This follows chief executive James Mason’s resignation, the timing coinciding with an internal disciplinary process which has been handled in such a way that highly-regarded board members, like Piece Hall boss Nicky Chance-Thompson, have also chosen to leave.
Central to this appears to be veteran former Wakefield Council leader Peter Box who promised, on being appointed WTY chair in October 2019, a “new focus on honesty, transparency and integrity” – words that now look rather hollow in lieu of the secrecy surrounding the latest events at an agency still predominantly funded by the public purse.
It’s also a test that Mr Mason set himself on his appointment. “I understand the need for transparency going forward,” he stated after being chosen to succeed the disgraced Sir Gary Verity. Why the mystery now over his exit?
And when local councils threatened to pull the plug on funding in the summer of 2020, North Yorkshire County Council leader Carl Les conceded to this newspaper that WTY had a year to prove itself worthy of the trust of taxpayers. Recent events would suggest that it has not.
Now Coun Les, and Mr Box, will be amongst a depleted group of board members participating in an emergency meeting next week – one that is being held in private – to discuss the next steps in the wake of Mr Mason’s departure and the critical assertions made in Ms Chance-Thompson’s withering resignation letter.
For the record, this scandal is not the fault of talented WTY employees doing their best to support a £9bn a year tourism industry that is integral to Yorkshire’s wider economy.
Blame solely rests with a leadership team that has allowed its painstaking progress stabilising WTY’s management, governance and finances after the Verity scandals to be undone like this.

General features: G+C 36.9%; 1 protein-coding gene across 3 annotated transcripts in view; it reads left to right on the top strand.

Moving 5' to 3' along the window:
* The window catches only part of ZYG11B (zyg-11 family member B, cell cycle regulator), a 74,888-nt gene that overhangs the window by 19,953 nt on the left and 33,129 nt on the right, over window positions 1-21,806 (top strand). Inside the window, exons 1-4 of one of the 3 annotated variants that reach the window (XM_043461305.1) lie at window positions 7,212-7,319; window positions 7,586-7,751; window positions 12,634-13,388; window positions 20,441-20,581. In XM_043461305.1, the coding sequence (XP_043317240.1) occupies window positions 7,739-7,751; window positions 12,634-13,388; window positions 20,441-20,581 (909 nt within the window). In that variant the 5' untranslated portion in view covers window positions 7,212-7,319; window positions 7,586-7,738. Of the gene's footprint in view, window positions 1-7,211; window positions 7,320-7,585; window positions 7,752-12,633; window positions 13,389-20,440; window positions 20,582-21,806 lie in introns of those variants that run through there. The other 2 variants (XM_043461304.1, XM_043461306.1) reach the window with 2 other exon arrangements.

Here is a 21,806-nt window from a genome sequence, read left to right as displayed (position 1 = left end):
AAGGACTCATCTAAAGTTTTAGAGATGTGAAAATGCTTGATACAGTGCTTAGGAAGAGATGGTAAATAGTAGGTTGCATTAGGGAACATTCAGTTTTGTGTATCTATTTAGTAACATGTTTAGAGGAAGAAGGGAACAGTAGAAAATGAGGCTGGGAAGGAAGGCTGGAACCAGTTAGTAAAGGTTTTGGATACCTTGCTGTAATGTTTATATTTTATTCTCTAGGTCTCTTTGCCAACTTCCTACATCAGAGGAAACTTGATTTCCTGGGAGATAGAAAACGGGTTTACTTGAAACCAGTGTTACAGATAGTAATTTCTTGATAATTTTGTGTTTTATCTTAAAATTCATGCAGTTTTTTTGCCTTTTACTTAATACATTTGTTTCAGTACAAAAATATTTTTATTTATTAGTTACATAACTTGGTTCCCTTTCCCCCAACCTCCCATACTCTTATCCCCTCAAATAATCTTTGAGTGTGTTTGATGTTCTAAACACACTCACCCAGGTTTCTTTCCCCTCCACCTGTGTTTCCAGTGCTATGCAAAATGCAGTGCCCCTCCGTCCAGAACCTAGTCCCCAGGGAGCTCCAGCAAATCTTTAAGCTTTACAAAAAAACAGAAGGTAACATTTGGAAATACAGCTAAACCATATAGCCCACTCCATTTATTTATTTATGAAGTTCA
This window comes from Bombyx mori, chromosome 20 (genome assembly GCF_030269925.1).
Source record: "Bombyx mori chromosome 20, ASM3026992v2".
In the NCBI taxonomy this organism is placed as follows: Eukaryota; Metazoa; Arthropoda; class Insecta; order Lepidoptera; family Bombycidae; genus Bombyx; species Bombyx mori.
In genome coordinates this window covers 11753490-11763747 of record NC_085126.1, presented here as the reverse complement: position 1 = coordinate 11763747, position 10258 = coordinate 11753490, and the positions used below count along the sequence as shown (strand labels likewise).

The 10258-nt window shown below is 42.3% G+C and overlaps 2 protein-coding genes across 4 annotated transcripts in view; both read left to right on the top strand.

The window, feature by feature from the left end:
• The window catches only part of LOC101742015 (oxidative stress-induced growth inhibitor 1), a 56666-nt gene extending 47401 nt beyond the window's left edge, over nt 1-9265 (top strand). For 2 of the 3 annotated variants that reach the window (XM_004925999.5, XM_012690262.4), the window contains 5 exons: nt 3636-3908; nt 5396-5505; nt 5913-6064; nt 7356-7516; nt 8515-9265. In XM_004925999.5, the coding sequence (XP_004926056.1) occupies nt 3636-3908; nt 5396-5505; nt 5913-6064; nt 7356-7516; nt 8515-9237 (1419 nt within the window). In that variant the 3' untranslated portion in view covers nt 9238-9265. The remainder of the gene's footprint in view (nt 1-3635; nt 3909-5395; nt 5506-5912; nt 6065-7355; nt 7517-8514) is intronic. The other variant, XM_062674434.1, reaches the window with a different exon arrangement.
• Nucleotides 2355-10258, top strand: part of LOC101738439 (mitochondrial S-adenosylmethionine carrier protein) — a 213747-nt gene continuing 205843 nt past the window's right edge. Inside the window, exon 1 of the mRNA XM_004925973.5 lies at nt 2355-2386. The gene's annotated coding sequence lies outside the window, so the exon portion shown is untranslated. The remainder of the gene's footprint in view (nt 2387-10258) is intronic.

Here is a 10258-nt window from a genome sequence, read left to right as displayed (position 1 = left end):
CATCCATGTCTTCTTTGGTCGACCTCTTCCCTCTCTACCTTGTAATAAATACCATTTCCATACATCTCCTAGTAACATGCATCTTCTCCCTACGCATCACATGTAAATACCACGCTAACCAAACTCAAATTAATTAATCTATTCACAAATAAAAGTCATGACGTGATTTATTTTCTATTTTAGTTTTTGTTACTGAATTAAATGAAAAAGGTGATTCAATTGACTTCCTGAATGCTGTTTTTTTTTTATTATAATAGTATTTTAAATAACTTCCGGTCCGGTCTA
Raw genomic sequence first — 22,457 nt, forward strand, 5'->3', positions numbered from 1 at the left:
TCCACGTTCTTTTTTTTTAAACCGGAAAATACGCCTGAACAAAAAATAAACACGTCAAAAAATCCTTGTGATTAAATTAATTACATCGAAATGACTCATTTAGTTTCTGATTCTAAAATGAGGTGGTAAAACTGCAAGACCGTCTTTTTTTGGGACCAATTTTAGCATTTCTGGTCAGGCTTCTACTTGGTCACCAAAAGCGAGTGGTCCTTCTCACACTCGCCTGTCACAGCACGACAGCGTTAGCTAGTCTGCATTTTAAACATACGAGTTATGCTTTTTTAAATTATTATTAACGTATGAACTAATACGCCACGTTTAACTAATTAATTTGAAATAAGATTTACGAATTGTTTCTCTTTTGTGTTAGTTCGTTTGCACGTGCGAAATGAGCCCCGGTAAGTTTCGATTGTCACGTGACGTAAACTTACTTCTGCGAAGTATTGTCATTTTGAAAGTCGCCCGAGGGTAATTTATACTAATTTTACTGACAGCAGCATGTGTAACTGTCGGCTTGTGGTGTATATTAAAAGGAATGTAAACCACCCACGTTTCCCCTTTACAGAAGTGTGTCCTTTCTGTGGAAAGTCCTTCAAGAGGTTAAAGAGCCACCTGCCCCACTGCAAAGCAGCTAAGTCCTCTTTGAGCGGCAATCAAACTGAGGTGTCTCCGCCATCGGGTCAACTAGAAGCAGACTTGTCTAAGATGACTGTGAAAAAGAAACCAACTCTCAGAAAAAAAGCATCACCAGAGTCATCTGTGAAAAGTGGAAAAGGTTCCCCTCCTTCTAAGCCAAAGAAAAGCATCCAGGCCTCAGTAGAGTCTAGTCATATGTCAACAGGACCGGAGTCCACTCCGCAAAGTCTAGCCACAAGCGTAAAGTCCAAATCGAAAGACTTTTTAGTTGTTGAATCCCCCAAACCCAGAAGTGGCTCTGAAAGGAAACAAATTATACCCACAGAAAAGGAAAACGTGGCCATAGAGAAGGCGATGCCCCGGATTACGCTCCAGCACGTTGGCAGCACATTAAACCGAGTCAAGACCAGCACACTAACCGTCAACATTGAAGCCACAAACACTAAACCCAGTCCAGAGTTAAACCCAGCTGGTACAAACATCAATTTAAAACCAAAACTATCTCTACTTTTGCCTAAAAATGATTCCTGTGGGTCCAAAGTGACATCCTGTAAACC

Now WTY’s future appears to hinge on the next moves of Mr Box at a time when he has become very remiss of the commitments that he made to taxpayers – and his agency’s private sector supporters – when he took on the role.
If he remains in place, it is difficult to see how he will be in a position, against this backdrop, to recruit the very best tourism and marketing leaders to fill the current vacuum.
If he, too, departs the scene, as some key figures now counsel in private, will it be possible to save Welcome to Yorkshire – or will a new tourism body have to be formed and funded from scratch when rival destinations are already forging ahead with their marketing and staycation strategies for 2022 and beyond?
Either way, all those involved with Welcome to Yorkshire need to remember that a £9bn industry is at stake here – and that their primary focus needs to be determining how best to champion tourism here, support all those whose livelihoods depend on a successful marketing strategy and win back the trust of taxpayers.
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